Let’s also think a little bit about our society and why lying and deception seem more and more commonplace, even endemic these days.  We are taught to admire our national leaders, and names such as Washington and Lincoln make us proud that we are Americans. But what about our current national leaders? Do our politicians tell the truth! Recent jokes ring true. “You can tell when a politician is lying… His lips are moving!”  “The only time politicians tell the truth is when they call each other liars.”  Who else do we hear from other than our politicians? The media.  How many of you feel that news commentators and advertisers tell the truth, the whole truth and nothing but the truth?  You’re probably thinking something like, “only fools.”  It seems that financial gain is the standard these days, not honesty or virtue. Think about the common statement: “Money talks!” You have a big problem if you believe in modern advertising. Truth is so distorted these days that it takes a great deal of research to actually discover the facts about the products we’re asked to purchase.  Stephen Leacock defines advertising as “the science of arresting the human intelligence long enough to get money from it.” Mad Magazine writes that “the only reason a great many American families don’t own an elephant is that they have never been offered an elephant for a dollar down and easy weekly payments.”  Levity aside, there is a great need for factual information about our lives, information which is unfortunately hard or impossible to obtain through the mass media. Factual information must be provided by do-gooders and non-profits such as the Environmental Working Group which researches an increasing number of areas: toxins in the environment, consumer goods, energy, farm, food and water.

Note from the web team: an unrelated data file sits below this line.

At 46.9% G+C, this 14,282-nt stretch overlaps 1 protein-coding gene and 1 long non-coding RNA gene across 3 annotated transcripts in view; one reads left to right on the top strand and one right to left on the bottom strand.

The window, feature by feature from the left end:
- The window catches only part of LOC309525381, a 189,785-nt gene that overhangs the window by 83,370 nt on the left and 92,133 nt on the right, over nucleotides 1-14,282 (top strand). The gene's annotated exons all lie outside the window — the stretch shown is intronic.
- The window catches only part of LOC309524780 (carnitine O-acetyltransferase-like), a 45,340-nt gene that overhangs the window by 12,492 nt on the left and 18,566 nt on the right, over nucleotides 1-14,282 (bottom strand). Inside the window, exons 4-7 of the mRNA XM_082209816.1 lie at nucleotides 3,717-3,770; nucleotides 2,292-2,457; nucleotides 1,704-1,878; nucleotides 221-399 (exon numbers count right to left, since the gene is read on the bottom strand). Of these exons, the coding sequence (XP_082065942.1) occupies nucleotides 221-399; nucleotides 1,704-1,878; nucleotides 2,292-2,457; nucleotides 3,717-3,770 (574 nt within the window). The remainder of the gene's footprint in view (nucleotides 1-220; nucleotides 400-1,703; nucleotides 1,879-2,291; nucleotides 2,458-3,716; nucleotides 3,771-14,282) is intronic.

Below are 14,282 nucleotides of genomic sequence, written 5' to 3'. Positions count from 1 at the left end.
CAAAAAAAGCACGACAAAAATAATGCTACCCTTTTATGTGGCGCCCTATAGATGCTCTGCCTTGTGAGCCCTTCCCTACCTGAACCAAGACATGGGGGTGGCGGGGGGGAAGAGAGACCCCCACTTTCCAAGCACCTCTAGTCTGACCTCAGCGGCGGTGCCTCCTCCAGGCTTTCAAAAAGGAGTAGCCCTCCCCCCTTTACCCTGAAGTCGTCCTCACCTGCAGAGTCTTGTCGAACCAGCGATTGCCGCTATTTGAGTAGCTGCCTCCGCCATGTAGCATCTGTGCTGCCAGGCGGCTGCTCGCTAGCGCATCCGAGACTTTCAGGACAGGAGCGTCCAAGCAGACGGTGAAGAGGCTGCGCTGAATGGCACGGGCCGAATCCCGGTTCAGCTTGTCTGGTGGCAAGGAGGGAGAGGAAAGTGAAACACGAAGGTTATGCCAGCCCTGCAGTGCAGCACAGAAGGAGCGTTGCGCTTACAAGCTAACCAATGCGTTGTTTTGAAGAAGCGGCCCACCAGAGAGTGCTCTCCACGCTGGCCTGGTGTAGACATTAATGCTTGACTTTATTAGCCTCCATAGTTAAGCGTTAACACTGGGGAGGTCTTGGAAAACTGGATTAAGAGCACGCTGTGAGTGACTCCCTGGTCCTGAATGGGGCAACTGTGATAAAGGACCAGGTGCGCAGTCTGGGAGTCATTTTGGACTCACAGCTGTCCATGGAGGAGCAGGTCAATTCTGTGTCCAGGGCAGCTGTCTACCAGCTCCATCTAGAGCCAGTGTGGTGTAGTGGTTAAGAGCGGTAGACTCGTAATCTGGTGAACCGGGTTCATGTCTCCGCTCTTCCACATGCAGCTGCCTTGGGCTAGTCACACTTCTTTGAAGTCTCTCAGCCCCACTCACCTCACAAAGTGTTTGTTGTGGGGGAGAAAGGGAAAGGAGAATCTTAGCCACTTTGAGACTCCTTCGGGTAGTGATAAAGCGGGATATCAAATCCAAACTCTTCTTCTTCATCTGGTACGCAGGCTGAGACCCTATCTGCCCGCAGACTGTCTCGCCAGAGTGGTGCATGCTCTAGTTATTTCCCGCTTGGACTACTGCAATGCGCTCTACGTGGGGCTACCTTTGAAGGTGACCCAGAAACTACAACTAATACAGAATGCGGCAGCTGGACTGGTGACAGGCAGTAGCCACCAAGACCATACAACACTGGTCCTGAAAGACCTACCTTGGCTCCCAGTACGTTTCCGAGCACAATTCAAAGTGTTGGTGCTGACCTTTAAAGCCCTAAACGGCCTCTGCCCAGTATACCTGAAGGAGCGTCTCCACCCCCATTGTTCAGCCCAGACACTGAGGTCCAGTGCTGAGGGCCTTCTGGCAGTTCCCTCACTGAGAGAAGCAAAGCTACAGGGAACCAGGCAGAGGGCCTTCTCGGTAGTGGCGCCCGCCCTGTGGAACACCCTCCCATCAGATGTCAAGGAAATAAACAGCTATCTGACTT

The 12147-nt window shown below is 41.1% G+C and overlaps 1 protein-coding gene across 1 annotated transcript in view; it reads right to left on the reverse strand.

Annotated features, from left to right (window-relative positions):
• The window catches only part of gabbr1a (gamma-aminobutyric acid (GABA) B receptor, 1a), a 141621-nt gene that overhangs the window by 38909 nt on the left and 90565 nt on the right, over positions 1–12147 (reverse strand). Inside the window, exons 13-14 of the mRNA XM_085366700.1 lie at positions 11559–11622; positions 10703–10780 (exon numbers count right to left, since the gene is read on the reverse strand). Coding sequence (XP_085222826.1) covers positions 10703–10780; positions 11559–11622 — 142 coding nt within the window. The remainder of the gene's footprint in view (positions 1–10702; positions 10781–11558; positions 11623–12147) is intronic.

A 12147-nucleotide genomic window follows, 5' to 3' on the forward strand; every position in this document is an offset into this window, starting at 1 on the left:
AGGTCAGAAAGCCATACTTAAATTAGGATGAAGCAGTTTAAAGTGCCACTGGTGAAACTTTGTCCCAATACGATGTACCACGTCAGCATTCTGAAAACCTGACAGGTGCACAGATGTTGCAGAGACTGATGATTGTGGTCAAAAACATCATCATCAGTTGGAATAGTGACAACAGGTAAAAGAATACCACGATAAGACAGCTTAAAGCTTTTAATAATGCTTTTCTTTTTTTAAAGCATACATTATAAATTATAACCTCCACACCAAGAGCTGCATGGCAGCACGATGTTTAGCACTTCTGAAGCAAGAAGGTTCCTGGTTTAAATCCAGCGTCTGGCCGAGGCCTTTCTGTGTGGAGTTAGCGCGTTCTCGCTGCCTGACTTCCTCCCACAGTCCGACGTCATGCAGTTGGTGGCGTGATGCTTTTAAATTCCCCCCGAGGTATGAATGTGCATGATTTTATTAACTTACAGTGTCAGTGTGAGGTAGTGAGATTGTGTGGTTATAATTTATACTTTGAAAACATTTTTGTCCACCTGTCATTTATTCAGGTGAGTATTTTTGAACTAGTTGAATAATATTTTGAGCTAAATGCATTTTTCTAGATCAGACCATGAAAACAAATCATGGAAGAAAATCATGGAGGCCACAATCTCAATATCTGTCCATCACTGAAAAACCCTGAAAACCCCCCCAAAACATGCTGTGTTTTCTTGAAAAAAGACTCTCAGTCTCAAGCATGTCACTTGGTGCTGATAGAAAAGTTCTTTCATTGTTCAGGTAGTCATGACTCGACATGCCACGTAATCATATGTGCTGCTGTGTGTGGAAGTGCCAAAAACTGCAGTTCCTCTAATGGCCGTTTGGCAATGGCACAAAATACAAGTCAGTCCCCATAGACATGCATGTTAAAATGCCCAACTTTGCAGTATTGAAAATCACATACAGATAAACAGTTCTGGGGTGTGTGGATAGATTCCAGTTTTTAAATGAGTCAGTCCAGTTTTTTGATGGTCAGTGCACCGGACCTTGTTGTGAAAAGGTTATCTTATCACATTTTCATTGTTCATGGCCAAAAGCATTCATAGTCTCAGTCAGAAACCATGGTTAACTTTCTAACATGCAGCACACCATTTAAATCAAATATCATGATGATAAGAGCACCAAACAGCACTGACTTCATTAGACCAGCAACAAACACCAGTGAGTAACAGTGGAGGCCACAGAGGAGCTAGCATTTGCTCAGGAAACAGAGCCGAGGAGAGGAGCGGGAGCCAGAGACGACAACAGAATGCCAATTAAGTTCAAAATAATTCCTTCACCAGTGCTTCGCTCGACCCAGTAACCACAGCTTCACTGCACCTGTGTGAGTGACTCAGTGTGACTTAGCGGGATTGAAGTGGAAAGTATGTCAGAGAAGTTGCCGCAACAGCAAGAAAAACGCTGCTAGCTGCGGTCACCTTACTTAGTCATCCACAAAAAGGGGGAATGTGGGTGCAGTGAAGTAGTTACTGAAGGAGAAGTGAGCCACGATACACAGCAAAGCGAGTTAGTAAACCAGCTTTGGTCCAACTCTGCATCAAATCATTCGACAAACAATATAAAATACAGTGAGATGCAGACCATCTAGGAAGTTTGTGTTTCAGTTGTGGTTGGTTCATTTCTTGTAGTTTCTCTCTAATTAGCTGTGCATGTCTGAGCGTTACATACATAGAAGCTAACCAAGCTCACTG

Let’s think about the difference in these words. Truth-telling: honesty, virtue, trustworthy, ethical, righteous, honorable, moral, genuine and straightforward.  From the Bible: “The truth will set you free.”  Lying: deceptive, false, fraudulent, cheating, corrupt, trickery, underhanded, unscrupulous, not trustworthy. From Plato: false words “infect the soul with evil.”


Your choice is clear: deception and stress or truth and heart-felt happiness.